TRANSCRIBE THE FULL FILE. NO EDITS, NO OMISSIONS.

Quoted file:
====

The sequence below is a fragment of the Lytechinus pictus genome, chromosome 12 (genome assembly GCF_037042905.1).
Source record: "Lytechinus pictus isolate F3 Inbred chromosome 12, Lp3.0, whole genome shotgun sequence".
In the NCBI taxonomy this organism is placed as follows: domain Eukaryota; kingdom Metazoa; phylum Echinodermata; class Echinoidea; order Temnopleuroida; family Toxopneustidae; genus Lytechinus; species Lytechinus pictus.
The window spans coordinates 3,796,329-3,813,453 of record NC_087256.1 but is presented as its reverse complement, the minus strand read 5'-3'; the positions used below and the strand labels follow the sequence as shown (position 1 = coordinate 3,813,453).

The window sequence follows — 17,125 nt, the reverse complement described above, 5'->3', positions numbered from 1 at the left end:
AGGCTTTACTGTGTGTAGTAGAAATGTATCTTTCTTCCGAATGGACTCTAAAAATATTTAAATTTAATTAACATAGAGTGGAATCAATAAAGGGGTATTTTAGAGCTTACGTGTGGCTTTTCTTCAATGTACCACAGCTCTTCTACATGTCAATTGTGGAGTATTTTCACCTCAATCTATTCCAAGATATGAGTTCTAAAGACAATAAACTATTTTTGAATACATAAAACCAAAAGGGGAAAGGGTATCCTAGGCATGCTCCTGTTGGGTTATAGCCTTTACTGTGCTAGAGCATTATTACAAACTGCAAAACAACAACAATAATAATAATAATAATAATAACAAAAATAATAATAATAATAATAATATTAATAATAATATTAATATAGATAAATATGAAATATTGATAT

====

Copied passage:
The sequence below is a fragment of the Lytechinus pictus genome, chromosome 12 (genome assembly GCF_037042905.1).
Source record: "Lytechinus pictus isolate F3 Inbred chromosome 12, Lp3.0, whole genome shotgun sequence".
In the NCBI taxonomy this organism is placed as follows: domain Eukaryota; kingdom Metazoa; phylum Echinodermata; class Echinoidea; order Temnopleuroida; family Toxopneustidae; genus Lytechinus; species Lytechinus pictus.
The window spans coordinates 3,796,329-3,813,453 of record NC_087256.1 but is presented as its reverse complement, the minus strand read 5'-3'; the positions used below and the strand labels follow the sequence as shown (position 1 = coordinate 3,813,453).

The window sequence follows — 17,125 nt, the reverse complement described above, 5'->3', positions numbered from 1 at the left end:
AGGCTTTACTGTGTGTAGTAGAAATGTATCTTTCTTCCGAATGGACTCTAAAAATATTTAAATTTAATTAACATAGAGTGGAATCAATAAAGGGGTATTTTAGAGCTTACGTGTGGCTTTTCTTCAATGTACCACAGCTCTTCTACATGTCAATTGTGGAGTATTTTCACCTCAATCTATTCCAAGATATGAGTTCTAAAGACAATAAACTATTTTTGAATACATAAAACCAAAAGGGGAAAGGGTATCCTAGGCATGCTCCTGTTGGGTTATAGCCTTTACTGTGCTAGAGCATTATTACAAACTGCAAAACAACAACAATAATAATAATAATAATAATAACAAAAATAATAATAATAATAATAATATTAATAATAATATTAATATAGATAAATATGAAATATTGATAT